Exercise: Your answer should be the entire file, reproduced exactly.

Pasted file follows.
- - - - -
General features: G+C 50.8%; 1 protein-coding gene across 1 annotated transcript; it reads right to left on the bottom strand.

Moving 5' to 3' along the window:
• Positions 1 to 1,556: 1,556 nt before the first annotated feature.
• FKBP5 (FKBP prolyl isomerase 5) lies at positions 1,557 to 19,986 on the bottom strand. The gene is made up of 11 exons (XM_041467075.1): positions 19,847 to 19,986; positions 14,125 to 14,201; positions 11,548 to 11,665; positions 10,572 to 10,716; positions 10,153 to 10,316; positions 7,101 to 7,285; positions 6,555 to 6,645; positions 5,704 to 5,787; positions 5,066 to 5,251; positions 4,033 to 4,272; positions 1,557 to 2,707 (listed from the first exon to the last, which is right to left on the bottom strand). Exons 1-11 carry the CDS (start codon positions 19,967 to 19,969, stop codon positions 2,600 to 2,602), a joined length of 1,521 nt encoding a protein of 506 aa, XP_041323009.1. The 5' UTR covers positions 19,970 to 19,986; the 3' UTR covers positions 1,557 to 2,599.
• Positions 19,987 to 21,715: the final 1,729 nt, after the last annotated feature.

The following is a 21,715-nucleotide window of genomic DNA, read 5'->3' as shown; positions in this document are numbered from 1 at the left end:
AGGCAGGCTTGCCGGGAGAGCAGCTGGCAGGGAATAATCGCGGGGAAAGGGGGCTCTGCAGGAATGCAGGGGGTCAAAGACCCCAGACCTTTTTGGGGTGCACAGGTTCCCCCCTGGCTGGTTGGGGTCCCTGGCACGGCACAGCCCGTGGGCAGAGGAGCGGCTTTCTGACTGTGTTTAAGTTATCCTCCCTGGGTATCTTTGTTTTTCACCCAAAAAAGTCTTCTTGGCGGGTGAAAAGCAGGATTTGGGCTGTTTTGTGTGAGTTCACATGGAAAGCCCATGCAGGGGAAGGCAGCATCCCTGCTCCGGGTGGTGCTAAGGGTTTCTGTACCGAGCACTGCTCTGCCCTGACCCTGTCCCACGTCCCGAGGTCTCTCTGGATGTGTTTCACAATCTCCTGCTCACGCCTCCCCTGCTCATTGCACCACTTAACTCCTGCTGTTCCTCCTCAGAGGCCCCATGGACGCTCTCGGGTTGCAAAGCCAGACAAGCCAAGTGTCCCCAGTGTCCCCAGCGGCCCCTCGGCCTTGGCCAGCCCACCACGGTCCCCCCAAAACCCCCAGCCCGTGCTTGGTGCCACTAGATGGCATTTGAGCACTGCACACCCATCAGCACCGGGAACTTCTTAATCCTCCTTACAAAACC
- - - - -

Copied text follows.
General features: G+C 50.8%; 1 protein-coding gene across 1 annotated transcript; it reads right to left on the bottom strand.

Moving 5' to 3' along the window:
• Positions 1 to 1,556: 1,556 nt before the first annotated feature.
• FKBP5 (FKBP prolyl isomerase 5) lies at positions 1,557 to 19,986 on the bottom strand. The gene is made up of 11 exons (XM_041467075.1): positions 19,847 to 19,986; positions 14,125 to 14,201; positions 11,548 to 11,665; positions 10,572 to 10,716; positions 10,153 to 10,316; positions 7,101 to 7,285; positions 6,555 to 6,645; positions 5,704 to 5,787; positions 5,066 to 5,251; positions 4,033 to 4,272; positions 1,557 to 2,707 (listed from the first exon to the last, which is right to left on the bottom strand). Exons 1-11 carry the CDS (start codon positions 19,967 to 19,969, stop codon positions 2,600 to 2,602), a joined length of 1,521 nt encoding a protein of 506 aa, XP_041323009.1. The 5' UTR covers positions 19,970 to 19,986; the 3' UTR covers positions 1,557 to 2,599.
• Positions 19,987 to 21,715: the final 1,729 nt, after the last annotated feature.

The following is a 21,715-nucleotide window of genomic DNA, read 5'->3' as shown; positions in this document are numbered from 1 at the left end:
AGGCAGGCTTGCCGGGAGAGCAGCTGGCAGGGAATAATCGCGGGGAAAGGGGGCTCTGCAGGAATGCAGGGGGTCAAAGACCCCAGACCTTTTTGGGGTGCACAGGTTCCCCCCTGGCTGGTTGGGGTCCCTGGCACGGCACAGCCCGTGGGCAGAGGAGCGGCTTTCTGACTGTGTTTAAGTTATCCTCCCTGGGTATCTTTGTTTTTCACCCAAAAAAGTCTTCTTGGCGGGTGAAAAGCAGGATTTGGGCTGTTTTGTGTGAGTTCACATGGAAAGCCCATGCAGGGGAAGGCAGCATCCCTGCTCCGGGTGGTGCTAAGGGTTTCTGTACCGAGCACTGCTCTGCCCTGACCCTGTCCCACGTCCCGAGGTCTCTCTGGATGTGTTTCACAATCTCCTGCTCACGCCTCCCCTGCTCATTGCACCACTTAACTCCTGCTGTTCCTCCTCAGAGGCCCCATGGACGCTCTCGGGTTGCAAAGCCAGACAAGCCAAGTGTCCCCAGTGTCCCCAGCGGCCCCTCGGCCTTGGCCAGCCCACCACGGTCCCCCCAAAACCCCCAGCCCGTGCTTGGTGCCACTAGATGGCATTTGAGCACTGCACACCCATCAGCACCGGGAACTTCTTAATCCTCCTTACAAAACC